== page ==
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The Man

24. From The Deeps
Presently the Captain handed Mrs. Stonehouse a pair of binoculars. For an instant she
looked through them, then handed them back and continued gazing out to where the two
heads appeared--when they did appear on the crest of the waves like pin-heads. The
Captain said half to himself and half to the father:
'Mother's eyes! Mother's eyes!' and the father understood.
As the ship swept back to the rescue, her funnels sending out huge volumes of smoke
which the gale beat down on the sea to leeward, the excitement grew tenser and tenser.
Men dared hardly breathe; women wept and clasped their hands convulsively as they
prayed. In the emergency boat the men sat like statues, their oars upright, ready for
instant use. The officer stood with the falls in his hand ready to lower away.
When opposite the lifebuoy, and about a furlong from Harold and Pearl, the Captain gave
the signal 'Stop,' and then a second later: 'Full speed astern.'
'Ready, men! Steady!' As the coming wave slipping under the ship began to rise up her
side, the officer freed the falls and the boat sank softly into the lifting sea.
Instantly the oars struck the water, and as the men bent to them a cheer rang out.
Harold and Pearl heard, and the man turning his head for a moment saw that the ship was
close at hand, gradually drifting down to the weather side of them. He raised the child in
his arms, saying:
'Now, Pearl, wave your hand to mother and say, hurrah!' The child, fired into fresh hope,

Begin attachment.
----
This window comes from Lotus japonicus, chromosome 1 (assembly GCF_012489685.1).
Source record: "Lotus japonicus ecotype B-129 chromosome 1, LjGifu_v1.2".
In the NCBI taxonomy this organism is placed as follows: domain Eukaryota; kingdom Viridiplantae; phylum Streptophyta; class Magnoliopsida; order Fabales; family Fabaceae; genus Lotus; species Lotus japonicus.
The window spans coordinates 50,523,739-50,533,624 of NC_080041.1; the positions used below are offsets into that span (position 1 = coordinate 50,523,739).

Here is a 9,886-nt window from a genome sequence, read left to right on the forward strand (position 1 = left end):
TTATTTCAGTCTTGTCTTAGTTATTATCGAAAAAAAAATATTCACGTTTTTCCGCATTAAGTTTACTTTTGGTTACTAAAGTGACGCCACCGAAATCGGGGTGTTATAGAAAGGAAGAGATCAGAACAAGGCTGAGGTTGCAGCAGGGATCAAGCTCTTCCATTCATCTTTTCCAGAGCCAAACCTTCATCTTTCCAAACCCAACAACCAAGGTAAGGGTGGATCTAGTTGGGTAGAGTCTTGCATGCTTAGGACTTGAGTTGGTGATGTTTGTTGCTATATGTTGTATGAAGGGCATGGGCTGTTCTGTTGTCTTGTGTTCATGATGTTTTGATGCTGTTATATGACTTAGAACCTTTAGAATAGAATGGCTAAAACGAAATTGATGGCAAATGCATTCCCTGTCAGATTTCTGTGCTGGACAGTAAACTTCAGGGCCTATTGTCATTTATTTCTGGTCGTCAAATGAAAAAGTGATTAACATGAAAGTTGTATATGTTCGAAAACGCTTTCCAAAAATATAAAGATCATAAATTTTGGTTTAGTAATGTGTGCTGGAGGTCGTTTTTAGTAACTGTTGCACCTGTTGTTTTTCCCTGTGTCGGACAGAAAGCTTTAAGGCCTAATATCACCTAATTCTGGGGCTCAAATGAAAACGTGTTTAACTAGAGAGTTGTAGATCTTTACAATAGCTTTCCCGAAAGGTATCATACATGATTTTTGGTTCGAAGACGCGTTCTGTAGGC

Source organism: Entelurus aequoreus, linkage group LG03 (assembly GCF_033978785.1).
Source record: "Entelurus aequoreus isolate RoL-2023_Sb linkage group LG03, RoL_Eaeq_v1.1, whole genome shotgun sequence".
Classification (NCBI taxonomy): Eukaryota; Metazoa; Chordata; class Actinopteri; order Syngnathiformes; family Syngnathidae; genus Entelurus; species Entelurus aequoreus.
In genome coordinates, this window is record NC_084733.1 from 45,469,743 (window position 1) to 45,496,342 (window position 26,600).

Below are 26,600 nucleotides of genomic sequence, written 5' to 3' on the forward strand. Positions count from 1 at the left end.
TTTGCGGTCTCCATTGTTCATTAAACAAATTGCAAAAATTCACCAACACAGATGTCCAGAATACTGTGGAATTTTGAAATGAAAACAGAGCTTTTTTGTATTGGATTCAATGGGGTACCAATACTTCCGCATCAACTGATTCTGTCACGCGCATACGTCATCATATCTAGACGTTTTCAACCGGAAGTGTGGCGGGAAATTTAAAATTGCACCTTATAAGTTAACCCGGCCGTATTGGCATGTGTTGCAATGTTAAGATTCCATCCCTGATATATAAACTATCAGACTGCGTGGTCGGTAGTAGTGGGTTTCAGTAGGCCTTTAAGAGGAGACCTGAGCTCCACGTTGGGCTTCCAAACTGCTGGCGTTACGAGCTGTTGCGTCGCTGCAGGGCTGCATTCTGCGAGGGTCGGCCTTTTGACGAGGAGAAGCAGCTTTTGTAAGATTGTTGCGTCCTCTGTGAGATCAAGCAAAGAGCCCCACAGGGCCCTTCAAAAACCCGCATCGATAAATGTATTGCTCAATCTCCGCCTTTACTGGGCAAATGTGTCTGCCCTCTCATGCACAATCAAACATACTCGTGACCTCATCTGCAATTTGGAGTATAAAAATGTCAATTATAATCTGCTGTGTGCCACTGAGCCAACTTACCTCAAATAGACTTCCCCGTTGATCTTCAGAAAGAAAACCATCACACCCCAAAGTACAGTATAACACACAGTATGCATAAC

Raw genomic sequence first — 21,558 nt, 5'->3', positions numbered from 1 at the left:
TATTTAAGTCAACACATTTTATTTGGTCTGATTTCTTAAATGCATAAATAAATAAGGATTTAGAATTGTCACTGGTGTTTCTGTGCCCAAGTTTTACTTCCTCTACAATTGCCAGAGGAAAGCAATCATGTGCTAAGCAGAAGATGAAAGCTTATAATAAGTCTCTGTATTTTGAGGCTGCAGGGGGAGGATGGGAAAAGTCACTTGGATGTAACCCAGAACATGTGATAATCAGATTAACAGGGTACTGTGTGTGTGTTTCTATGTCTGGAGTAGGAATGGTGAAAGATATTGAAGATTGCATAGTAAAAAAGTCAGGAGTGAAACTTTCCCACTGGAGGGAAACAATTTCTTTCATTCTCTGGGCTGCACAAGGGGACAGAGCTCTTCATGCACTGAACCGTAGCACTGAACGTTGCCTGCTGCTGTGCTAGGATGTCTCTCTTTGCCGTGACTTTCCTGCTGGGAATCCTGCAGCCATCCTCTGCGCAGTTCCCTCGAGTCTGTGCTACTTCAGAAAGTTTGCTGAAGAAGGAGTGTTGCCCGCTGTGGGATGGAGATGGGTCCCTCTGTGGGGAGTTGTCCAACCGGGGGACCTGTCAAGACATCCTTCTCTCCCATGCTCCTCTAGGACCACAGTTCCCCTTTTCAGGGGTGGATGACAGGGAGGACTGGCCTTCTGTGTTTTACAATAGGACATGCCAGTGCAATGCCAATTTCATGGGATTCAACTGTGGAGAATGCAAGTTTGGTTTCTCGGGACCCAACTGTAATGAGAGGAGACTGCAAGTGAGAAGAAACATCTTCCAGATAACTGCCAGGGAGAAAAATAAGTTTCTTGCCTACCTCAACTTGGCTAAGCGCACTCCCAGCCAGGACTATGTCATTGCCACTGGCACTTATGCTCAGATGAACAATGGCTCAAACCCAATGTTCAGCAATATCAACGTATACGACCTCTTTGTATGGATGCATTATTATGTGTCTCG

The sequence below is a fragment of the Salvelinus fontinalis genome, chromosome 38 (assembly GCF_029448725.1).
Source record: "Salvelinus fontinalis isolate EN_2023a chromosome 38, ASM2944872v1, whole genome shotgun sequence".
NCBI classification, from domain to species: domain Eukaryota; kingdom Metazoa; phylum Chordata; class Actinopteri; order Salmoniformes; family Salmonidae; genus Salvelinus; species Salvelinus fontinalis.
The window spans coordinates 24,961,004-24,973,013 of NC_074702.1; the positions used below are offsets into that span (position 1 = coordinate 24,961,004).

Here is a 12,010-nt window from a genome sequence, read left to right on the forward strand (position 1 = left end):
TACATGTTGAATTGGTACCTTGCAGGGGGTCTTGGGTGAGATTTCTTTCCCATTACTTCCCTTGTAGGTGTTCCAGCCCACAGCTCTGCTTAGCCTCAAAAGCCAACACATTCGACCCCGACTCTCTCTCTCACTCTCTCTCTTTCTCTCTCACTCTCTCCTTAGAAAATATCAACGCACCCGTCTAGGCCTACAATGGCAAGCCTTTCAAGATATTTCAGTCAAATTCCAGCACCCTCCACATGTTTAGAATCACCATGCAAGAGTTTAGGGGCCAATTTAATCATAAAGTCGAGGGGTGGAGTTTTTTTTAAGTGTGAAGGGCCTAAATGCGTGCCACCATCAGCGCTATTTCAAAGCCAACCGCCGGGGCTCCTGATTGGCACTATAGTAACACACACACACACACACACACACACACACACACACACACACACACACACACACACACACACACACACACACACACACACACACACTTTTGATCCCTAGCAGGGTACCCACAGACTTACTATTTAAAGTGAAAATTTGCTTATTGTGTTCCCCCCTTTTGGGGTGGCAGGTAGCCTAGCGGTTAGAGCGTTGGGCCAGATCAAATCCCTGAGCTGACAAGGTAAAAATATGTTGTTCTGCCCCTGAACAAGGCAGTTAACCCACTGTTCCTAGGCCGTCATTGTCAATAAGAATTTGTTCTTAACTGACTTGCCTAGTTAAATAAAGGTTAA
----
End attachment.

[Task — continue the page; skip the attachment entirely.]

waved her tiny hand and cried 'Hurrah! Hurrah!' The sound could not reach the mother's
ears; but she saw, and her heart leaped. She too waved her hand, but she uttered no
sound. The sweet high voice of the child crept over the water to the ears of the men in the
boat, and seemed to fire their arms with renewed strength.
A few more strokes brought them close, Harold with a last effort raised the child in his
arms as the boat drove down on them. The boatswain leaning over the bow grabbed the
child, and with one sweep of his strong arm took her into the boat. The bow oarsman
caught Harold by the wrist. The way of the boat took him for a moment under water; but
the next man; pulling his oar across the boat, stooped over and caught him by the collar,
and clung fast. A few seconds more and he was hauled abroad. A wild cheer from all on
the Scoriac came, sweeping down on the wind.
When once the boat's head had been turned towards the ship, and the oars had bent again
to their work, they came soon within shelter. When they had got close enough ropes were
thrown out, caught and made fast; and then came down one of the bowlines which the
seamen held ready along the rail of the lower deck. This was seized by the boatswain,